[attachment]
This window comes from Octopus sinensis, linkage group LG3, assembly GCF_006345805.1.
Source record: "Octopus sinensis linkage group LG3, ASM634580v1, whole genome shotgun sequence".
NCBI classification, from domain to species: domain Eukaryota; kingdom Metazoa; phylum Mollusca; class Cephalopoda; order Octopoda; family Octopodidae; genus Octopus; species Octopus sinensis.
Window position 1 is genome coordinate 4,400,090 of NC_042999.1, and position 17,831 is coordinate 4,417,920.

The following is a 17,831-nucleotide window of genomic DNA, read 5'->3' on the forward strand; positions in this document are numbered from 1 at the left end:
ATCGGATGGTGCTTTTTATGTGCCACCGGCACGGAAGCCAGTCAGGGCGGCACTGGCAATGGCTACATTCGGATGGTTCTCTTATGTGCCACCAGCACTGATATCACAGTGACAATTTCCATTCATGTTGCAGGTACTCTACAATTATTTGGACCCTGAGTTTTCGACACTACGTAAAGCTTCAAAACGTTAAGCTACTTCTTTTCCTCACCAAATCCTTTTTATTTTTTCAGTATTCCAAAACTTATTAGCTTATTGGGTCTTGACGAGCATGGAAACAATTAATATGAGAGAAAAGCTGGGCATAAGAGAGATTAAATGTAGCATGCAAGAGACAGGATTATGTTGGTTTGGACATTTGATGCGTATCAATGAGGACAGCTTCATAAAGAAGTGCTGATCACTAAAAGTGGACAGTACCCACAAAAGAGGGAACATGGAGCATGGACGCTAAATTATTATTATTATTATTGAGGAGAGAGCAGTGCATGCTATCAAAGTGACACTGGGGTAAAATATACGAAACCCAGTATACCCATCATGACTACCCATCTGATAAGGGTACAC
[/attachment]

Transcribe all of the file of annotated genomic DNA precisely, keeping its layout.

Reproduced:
This window comes from Octopus sinensis, linkage group LG3, assembly GCF_006345805.1.
Source record: "Octopus sinensis linkage group LG3, ASM634580v1, whole genome shotgun sequence".
NCBI classification, from domain to species: domain Eukaryota; kingdom Metazoa; phylum Mollusca; class Cephalopoda; order Octopoda; family Octopodidae; genus Octopus; species Octopus sinensis.
Window position 1 is genome coordinate 4,400,090 of NC_042999.1, and position 17,831 is coordinate 4,417,920.

The following is a 17,831-nucleotide window of genomic DNA, read 5'->3' on the forward strand; positions in this document are numbered from 1 at the left end:
ATCGGATGGTGCTTTTTATGTGCCACCGGCACGGAAGCCAGTCAGGGCGGCACTGGCAATGGCTACATTCGGATGGTTCTCTTATGTGCCACCAGCACTGATATCACAGTGACAATTTCCATTCATGTTGCAGGTACTCTACAATTATTTGGACCCTGAGTTTTCGACACTACGTAAAGCTTCAAAACGTTAAGCTACTTCTTTTCCTCACCAAATCCTTTTTATTTTTTCAGTATTCCAAAACTTATTAGCTTATTGGGTCTTGACGAGCATGGAAACAATTAATATGAGAGAAAAGCTGGGCATAAGAGAGATTAAATGTAGCATGCAAGAGACAGGATTATGTTGGTTTGGACATTTGATGCGTATCAATGAGGACAGCTTCATAAAGAAGTGCTGATCACTAAAAGTGGACAGTACCCACAAAAGAGGGAACATGGAGCATGGACGCTAAATTATTATTATTATTATTGAGGAGAGAGCAGTGCATGCTATCAAAGTGACACTGGGGTAAAATATACGAAACCCAGTATACCCATCATGACTACCCATCTGATAAGGGTACAC